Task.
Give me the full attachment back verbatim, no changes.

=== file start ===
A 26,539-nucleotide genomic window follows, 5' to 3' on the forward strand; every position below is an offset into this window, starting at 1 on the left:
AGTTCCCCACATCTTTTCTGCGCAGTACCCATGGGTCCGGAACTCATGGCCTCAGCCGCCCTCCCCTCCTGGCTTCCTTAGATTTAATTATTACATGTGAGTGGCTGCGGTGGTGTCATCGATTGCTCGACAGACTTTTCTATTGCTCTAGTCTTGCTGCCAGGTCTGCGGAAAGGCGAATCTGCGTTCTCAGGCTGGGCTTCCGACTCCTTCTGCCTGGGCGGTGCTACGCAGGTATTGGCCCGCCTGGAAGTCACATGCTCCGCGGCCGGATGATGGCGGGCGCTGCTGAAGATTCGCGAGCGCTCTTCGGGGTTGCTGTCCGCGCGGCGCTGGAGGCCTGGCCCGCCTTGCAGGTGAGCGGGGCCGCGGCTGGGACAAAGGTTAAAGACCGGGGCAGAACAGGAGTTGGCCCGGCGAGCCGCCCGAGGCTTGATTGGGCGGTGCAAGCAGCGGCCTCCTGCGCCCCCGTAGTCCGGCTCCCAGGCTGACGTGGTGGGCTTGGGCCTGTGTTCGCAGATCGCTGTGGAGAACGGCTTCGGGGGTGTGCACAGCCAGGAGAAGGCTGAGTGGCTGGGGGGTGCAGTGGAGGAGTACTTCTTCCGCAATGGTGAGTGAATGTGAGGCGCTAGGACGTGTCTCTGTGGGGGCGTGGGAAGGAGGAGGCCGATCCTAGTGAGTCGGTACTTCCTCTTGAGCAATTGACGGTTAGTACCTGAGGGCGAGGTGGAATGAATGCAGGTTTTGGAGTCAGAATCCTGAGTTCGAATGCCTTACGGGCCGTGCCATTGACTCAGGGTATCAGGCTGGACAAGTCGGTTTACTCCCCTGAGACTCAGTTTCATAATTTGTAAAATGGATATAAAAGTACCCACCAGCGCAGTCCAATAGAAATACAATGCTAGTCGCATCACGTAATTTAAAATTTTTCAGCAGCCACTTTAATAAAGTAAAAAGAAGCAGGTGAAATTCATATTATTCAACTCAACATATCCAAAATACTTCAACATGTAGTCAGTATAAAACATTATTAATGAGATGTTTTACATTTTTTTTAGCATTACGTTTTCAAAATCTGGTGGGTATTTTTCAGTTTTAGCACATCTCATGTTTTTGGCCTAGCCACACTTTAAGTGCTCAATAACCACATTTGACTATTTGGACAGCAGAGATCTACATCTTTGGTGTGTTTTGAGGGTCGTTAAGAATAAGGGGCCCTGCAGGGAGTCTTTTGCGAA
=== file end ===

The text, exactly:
A 26,539-nucleotide genomic window follows, 5' to 3' on the forward strand; every position below is an offset into this window, starting at 1 on the left:
AGTTCCCCACATCTTTTCTGCGCAGTACCCATGGGTCCGGAACTCATGGCCTCAGCCGCCCTCCCCTCCTGGCTTCCTTAGATTTAATTATTACATGTGAGTGGCTGCGGTGGTGTCATCGATTGCTCGACAGACTTTTCTATTGCTCTAGTCTTGCTGCCAGGTCTGCGGAAAGGCGAATCTGCGTTCTCAGGCTGGGCTTCCGACTCCTTCTGCCTGGGCGGTGCTACGCAGGTATTGGCCCGCCTGGAAGTCACATGCTCCGCGGCCGGATGATGGCGGGCGCTGCTGAAGATTCGCGAGCGCTCTTCGGGGTTGCTGTCCGCGCGGCGCTGGAGGCCTGGCCCGCCTTGCAGGTGAGCGGGGCCGCGGCTGGGACAAAGGTTAAAGACCGGGGCAGAACAGGAGTTGGCCCGGCGAGCCGCCCGAGGCTTGATTGGGCGGTGCAAGCAGCGGCCTCCTGCGCCCCCGTAGTCCGGCTCCCAGGCTGACGTGGTGGGCTTGGGCCTGTGTTCGCAGATCGCTGTGGAGAACGGCTTCGGGGGTGTGCACAGCCAGGAGAAGGCTGAGTGGCTGGGGGGTGCAGTGGAGGAGTACTTCTTCCGCAATGGTGAGTGAATGTGAGGCGCTAGGACGTGTCTCTGTGGGGGCGTGGGAAGGAGGAGGCCGATCCTAGTGAGTCGGTACTTCCTCTTGAGCAATTGACGGTTAGTACCTGAGGGCGAGGTGGAATGAATGCAGGTTTTGGAGTCAGAATCCTGAGTTCGAATGCCTTACGGGCCGTGCCATTGACTCAGGGTATCAGGCTGGACAAGTCGGTTTACTCCCCTGAGACTCAGTTTCATAATTTGTAAAATGGATATAAAAGTACCCACCAGCGCAGTCCAATAGAAATACAATGCTAGTCGCATCACGTAATTTAAAATTTTTCAGCAGCCACTTTAATAAAGTAAAAAGAAGCAGGTGAAATTCATATTATTCAACTCAACATATCCAAAATACTTCAACATGTAGTCAGTATAAAACATTATTAATGAGATGTTTTACATTTTTTTTAGCATTACGTTTTCAAAATCTGGTGGGTATTTTTCAGTTTTAGCACATCTCATGTTTTTGGCCTAGCCACACTTTAAGTGCTCAATAACCACATTTGACTATTTGGACAGCAGAGATCTACATCTTTGGTGTGTTTTGAGGGTCGTTAAGAATAAGGGGCCCTGCAGGGAGTCTTTTGCGAA